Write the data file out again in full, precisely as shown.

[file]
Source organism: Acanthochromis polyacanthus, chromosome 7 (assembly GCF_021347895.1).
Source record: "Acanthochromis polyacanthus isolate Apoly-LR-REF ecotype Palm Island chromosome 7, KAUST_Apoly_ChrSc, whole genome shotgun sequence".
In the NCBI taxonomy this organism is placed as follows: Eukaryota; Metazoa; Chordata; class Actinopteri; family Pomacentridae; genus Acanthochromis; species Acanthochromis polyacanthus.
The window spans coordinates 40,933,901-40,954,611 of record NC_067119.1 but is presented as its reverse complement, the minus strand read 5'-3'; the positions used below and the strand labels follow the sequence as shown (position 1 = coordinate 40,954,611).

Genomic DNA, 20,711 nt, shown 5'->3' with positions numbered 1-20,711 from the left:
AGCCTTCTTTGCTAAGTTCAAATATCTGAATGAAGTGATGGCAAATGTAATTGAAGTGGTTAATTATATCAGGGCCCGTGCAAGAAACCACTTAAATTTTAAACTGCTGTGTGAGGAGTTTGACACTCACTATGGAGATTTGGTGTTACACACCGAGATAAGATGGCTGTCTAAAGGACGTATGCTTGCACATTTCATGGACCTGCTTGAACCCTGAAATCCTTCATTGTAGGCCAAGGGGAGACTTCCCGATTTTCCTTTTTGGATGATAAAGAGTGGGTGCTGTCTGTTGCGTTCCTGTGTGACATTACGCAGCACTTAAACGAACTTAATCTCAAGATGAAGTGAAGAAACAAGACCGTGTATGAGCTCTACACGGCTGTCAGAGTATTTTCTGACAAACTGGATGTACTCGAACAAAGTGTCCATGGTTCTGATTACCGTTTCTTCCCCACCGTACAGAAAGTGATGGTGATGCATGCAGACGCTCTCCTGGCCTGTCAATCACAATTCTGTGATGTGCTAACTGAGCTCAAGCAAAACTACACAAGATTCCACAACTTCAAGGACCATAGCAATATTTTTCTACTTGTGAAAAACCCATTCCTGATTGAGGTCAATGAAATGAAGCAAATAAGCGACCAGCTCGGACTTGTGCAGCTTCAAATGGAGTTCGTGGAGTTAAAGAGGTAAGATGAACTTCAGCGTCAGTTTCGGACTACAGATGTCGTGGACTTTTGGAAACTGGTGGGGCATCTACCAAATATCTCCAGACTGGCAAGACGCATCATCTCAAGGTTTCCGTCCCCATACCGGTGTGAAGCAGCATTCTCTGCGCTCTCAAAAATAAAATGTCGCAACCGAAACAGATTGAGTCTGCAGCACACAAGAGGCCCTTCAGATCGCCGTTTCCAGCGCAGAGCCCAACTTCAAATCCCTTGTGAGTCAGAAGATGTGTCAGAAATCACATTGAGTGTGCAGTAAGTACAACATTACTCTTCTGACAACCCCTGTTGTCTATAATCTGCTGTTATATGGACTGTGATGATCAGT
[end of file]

Source organism: Acanthochromis polyacanthus, chromosome 7 (assembly GCF_021347895.1).
Source record: "Acanthochromis polyacanthus isolate Apoly-LR-REF ecotype Palm Island chromosome 7, KAUST_Apoly_ChrSc, whole genome shotgun sequence".
In the NCBI taxonomy this organism is placed as follows: Eukaryota; Metazoa; Chordata; class Actinopteri; family Pomacentridae; genus Acanthochromis; species Acanthochromis polyacanthus.
The window spans coordinates 40,933,901-40,954,611 of record NC_067119.1 but is presented as its reverse complement, the minus strand read 5'-3'; the positions used below and the strand labels follow the sequence as shown (position 1 = coordinate 40,954,611).

Genomic DNA, 20,711 nt, shown 5'->3' with positions numbered 1-20,711 from the left:
AGCCTTCTTTGCTAAGTTCAAATATCTGAATGAAGTGATGGCAAATGTAATTGAAGTGGTTAATTATATCAGGGCCCGTGCAAGAAACCACTTAAATTTTAAACTGCTGTGTGAGGAGTTTGACACTCACTATGGAGATTTGGTGTTACACACCGAGATAAGATGGCTGTCTAAAGGACGTATGCTTGCACATTTCATGGACCTGCTTGAACCCTGAAATCCTTCATTGTAGGCCAAGGGGAGACTTCCCGATTTTCCTTTTTGGATGATAAAGAGTGGGTGCTGTCTGTTGCGTTCCTGTGTGACATTACGCAGCACTTAAACGAACTTAATCTCAAGATGAAGTGAAGAAACAAGACCGTGTATGAGCTCTACACGGCTGTCAGAGTATTTTCTGACAAACTGGATGTACTCGAACAAAGTGTCCATGGTTCTGATTACCGTTTCTTCCCCACCGTACAGAAAGTGATGGTGATGCATGCAGACGCTCTCCTGGCCTGTCAATCACAATTCTGTGATGTGCTAACTGAGCTCAAGCAAAACTACACAAGATTCCACAACTTCAAGGACCATAGCAATATTTTTCTACTTGTGAAAAACCCATTCCTGATTGAGGTCAATGAAATGAAGCAAATAAGCGACCAGCTCGGACTTGTGCAGCTTCAAATGGAGTTCGTGGAGTTAAAGAGGTAAGATGAACTTCAGCGTCAGTTTCGGACTACAGATGTCGTGGACTTTTGGAAACTGGTGGGGCATCTACCAAATATCTCCAGACTGGCAAGACGCATCATCTCAAGGTTTCCGTCCCCATACCGGTGTGAAGCAGCATTCTCTGCGCTCTCAAAAATAAAATGTCGCAACCGAAACAGATTGAGTCTGCAGCACACAAGAGGCCCTTCAGATCGCCGTTTCCAGCGCAGAGCCCAACTTCAAATCCCTTGTGAGTCAGAAGATGTGTCAGAAATCACATTGAGTGTGCAGTAAGTACAACATTACTCTTCTGACAACCCCTGTTGTCTATAATCTGCTGTTATATGGACTGTGATGATCAGT